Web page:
Today's Pickup: U.S. trade tariffs on Chinese products to commence on July 6

 (Photo: Pexels)

(Photo: Pexels)

Good day,

After months of altercations between the U.S. and China on trade tariffs, the D day is nearly upon us as the 25% tariffs on 1,102 Chinese products would officially commence by July 6. Global supply chains have been bracing for impact, as this would usher a new age of how business is done between the two powerhouse economies. 

Certain U.S. companies have already switched over to South Asian countries like Vietnam for raw material supply, as it can circumvent the 25% tariff and also provide cheap labor. The Vietnamese government is seeing this as an opportunity and is opening up to foreign investment, while planning to make the processes transparent and easy for businesses to set shop. 

While some companies could work afford to make the switch, not all can as Chinese production capabilities cannot be matched by any of its neighbors as yet. The retaliatory measures from China would soon follow, which might end up making it a sour affair, but some economists do argue that the impact of tariffs would be negligible over the long-run. 
 

Did you know?

According to SAFE, autonomous vehicles (AVs) will add between $3 trillion to $6 trillion in cumulative consumer and societal benefits to the U.S. economy by 2050. Annually, $800 billion in economic and societal benefits could be realized when AVs are fully deployed.

Quotable:

"We’re seeing full utilization, and project continuing to for the remainder of the year with only possible modest softening toward the end of the year, but not because of lower demand but because of increased infrastructural capacity."

- Avery Vise, VP of Trucking Research on the spot market

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Final Thoughts:

India and China are sitting down today to discuss about the feasibility of creating an oil buyers’ club, to help seek better bargains from OPEC. The Asian powers accounted for nearly 17% of the world’s oil consumption last year, and are looking to leverage their position in rein in the climbing oil prices. Analysts believe that this meeting could have a bearing on the OPEC meeting that is taking place later this month.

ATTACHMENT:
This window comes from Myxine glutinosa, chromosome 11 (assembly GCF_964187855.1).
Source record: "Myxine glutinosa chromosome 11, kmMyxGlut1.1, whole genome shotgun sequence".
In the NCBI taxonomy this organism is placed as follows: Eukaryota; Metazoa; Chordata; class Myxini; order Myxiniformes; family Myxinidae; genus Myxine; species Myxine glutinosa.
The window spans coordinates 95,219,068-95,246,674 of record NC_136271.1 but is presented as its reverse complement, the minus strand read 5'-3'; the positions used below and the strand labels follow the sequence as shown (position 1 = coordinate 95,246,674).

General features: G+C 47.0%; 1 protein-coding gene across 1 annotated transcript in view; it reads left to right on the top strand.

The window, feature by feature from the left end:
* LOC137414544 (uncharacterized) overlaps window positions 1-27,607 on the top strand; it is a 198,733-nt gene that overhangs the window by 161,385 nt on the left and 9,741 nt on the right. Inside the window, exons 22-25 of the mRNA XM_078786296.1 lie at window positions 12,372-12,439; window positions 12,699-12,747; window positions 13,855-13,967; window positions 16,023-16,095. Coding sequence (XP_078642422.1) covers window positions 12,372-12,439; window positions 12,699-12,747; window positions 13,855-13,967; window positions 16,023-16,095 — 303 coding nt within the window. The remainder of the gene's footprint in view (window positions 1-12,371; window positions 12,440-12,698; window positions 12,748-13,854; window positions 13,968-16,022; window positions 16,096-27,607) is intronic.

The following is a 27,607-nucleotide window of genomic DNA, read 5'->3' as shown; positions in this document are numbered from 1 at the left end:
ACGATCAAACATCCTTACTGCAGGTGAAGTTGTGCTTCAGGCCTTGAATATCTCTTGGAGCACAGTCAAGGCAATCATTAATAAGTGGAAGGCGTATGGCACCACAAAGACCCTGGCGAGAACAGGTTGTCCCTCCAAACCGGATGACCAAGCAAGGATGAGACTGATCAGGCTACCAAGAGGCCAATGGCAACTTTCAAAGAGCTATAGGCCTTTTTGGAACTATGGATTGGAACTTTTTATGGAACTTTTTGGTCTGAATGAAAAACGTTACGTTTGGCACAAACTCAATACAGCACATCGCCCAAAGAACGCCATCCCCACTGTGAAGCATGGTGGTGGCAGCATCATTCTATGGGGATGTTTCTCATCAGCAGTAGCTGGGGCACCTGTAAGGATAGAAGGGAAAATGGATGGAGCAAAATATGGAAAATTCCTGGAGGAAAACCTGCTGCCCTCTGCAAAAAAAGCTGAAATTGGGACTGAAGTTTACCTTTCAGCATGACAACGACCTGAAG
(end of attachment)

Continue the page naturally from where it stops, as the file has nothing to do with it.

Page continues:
The Indian government has been particularly hit with the rising oil prices, as its currency - the Indian rupee - fell spectacularly against the U.S. dollar, sinking by over 7% since January 2018. India’s dependence on oil import has meant that the government would do everything in its power to bring down the prices. Sources from inside the government have mentioned that the boom in U.S. shale oil production could act as a bargaining chip against OPEC which now ceases to be a monopoly in oil export. 

If the meeting goes as per plan and a oil buyers’ cartel is indeed created, it could prove to be a major resistance to the freely climbing oil price - helping everyone at large and the freight industry in particular.  

Hammer down everyone!

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Vishnu Rajamanickam, staff writer

Vishnu is an engineer by education, with a couple of years experience in the construction industry. But he has long since moved on to work in different domains as an entrepreneur, copywriter and most importantly, as a journalist. He has also consulted for various travel, technology, and fashion brands as a content strategist and has considerable experience with covering tech startups, having interviewed dozens of CxOs over the course of his career as a technology journalist.